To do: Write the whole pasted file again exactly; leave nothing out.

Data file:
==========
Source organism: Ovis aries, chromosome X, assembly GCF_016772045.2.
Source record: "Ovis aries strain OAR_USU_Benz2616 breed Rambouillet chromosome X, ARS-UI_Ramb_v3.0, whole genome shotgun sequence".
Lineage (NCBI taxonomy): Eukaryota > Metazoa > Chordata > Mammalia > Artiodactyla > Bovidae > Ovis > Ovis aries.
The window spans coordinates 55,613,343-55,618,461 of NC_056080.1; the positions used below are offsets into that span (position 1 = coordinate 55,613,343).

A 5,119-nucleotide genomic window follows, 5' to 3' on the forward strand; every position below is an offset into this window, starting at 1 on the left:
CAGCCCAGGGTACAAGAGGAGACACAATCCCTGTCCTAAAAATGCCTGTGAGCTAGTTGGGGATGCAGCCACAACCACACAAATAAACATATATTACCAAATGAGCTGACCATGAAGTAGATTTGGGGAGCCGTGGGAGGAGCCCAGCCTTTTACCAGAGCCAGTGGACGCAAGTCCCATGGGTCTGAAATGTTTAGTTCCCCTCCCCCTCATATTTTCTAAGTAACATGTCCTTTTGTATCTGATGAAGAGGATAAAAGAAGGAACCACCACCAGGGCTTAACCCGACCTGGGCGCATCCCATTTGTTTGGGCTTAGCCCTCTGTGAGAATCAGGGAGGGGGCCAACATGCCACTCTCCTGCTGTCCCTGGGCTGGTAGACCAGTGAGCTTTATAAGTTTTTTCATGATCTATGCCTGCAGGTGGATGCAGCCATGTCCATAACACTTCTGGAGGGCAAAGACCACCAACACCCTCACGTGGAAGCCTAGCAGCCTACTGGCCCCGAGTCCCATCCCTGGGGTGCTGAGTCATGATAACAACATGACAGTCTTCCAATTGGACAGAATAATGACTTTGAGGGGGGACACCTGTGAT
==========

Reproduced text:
Source organism: Ovis aries, chromosome X, assembly GCF_016772045.2.
Source record: "Ovis aries strain OAR_USU_Benz2616 breed Rambouillet chromosome X, ARS-UI_Ramb_v3.0, whole genome shotgun sequence".
Lineage (NCBI taxonomy): Eukaryota > Metazoa > Chordata > Mammalia > Artiodactyla > Bovidae > Ovis > Ovis aries.
The window spans coordinates 55,613,343-55,618,461 of NC_056080.1; the positions used below are offsets into that span (position 1 = coordinate 55,613,343).

A 5,119-nucleotide genomic window follows, 5' to 3' on the forward strand; every position below is an offset into this window, starting at 1 on the left:
CAGCCCAGGGTACAAGAGGAGACACAATCCCTGTCCTAAAAATGCCTGTGAGCTAGTTGGGGATGCAGCCACAACCACACAAATAAACATATATTACCAAATGAGCTGACCATGAAGTAGATTTGGGGAGCCGTGGGAGGAGCCCAGCCTTTTACCAGAGCCAGTGGACGCAAGTCCCATGGGTCTGAAATGTTTAGTTCCCCTCCCCCTCATATTTTCTAAGTAACATGTCCTTTTGTATCTGATGAAGAGGATAAAAGAAGGAACCACCACCAGGGCTTAACCCGACCTGGGCGCATCCCATTTGTTTGGGCTTAGCCCTCTGTGAGAATCAGGGAGGGGGCCAACATGCCACTCTCCTGCTGTCCCTGGGCTGGTAGACCAGTGAGCTTTATAAGTTTTTTCATGATCTATGCCTGCAGGTGGATGCAGCCATGTCCATAACACTTCTGGAGGGCAAAGACCACCAACACCCTCACGTGGAAGCCTAGCAGCCTACTGGCCCCGAGTCCCATCCCTGGGGTGCTGAGTCATGATAACAACATGACAGTCTTCCAATTGGACAGAATAATGACTTTGAGGGGGGACACCTGTGAT